It was an average week for the euro in that, on average, it was unchanged against the other dozen most actively-traded currencies. Otherwise it was a far from average week. Donald Trump's unexpected victory in the US presidential election set financial markets alight; first with a rush to offload risk then with a stampede in the other direction as it dawned on investors that Mr Trump's promised infrastructure investments and tax cuts could be good for corporate America.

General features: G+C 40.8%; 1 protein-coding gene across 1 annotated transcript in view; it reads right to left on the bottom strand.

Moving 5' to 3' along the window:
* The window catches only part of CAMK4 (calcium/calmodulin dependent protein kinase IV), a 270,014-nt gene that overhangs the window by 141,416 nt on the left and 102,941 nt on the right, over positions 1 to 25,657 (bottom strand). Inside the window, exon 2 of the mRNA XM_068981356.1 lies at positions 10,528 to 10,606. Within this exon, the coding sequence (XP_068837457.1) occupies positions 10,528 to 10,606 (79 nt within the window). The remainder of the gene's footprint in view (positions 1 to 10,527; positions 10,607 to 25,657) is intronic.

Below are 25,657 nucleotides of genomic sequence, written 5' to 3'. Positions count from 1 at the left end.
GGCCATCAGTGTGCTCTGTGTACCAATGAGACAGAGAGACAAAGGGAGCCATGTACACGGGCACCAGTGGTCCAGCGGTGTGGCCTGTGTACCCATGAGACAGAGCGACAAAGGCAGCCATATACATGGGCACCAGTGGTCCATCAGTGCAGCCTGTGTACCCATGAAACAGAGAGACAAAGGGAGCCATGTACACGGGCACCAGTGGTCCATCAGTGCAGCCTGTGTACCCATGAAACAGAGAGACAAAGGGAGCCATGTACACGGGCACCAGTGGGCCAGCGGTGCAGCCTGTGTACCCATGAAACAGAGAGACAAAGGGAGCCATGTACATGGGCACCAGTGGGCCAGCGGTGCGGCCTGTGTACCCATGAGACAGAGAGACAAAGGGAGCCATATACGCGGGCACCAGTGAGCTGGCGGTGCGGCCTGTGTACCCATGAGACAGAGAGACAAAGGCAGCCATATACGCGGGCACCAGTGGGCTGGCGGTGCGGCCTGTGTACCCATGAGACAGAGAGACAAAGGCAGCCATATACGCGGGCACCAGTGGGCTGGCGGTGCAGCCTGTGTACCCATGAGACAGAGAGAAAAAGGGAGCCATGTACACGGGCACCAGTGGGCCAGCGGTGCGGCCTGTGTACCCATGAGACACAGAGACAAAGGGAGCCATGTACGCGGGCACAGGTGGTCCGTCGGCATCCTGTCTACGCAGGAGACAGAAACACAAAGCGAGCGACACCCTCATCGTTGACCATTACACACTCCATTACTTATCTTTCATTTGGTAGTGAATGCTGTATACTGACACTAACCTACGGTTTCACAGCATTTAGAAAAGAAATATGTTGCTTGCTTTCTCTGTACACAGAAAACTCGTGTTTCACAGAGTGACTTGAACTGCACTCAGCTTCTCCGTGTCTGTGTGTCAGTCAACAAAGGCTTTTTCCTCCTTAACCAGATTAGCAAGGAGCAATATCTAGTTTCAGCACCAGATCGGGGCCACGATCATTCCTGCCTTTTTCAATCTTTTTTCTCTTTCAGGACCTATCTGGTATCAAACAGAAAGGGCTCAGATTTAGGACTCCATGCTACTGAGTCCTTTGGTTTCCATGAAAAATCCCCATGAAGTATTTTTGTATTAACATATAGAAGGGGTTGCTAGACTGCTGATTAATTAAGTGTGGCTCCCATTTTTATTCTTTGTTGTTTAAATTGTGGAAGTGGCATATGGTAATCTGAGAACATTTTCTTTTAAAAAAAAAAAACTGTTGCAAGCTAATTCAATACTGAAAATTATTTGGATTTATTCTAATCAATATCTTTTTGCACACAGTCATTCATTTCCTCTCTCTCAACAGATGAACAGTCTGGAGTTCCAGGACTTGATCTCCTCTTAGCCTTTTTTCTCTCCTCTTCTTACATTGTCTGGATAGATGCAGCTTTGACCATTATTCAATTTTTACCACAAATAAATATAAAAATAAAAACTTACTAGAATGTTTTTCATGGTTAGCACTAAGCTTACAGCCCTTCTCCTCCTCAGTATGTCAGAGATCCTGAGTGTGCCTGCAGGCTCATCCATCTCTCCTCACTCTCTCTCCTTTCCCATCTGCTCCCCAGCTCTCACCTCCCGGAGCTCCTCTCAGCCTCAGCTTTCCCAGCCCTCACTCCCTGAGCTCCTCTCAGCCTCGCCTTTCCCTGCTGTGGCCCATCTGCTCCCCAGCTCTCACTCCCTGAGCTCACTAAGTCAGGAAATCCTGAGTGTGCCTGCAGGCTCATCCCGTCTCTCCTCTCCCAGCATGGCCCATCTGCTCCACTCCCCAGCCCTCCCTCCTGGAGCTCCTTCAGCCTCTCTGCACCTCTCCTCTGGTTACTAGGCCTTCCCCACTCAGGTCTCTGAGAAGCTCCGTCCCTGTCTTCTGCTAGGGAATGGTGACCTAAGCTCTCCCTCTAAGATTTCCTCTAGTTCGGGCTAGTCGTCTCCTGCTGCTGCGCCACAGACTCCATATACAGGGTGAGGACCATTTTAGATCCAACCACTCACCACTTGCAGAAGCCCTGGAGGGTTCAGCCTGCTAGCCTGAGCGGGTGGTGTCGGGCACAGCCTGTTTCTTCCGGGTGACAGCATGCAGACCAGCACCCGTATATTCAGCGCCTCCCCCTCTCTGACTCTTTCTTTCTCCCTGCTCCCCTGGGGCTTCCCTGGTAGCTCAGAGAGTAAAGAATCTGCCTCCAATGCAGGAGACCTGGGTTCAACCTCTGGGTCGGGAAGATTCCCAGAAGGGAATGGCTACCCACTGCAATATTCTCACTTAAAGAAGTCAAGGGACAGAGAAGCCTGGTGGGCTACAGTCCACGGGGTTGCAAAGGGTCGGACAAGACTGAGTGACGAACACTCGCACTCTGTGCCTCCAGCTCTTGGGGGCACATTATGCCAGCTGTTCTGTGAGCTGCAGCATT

The euro was hurt by the realisation that anti-establishment votes in Britain and the States could be mirrored in Italy, France and even Germany in coming months. The pound was helped by the realisation that Brexit is no longer the year's biggest black swan. Sterling was the major-currency winner for a second week, adding nearly three and a half euro cents. The euro lost one and three quarter US cents.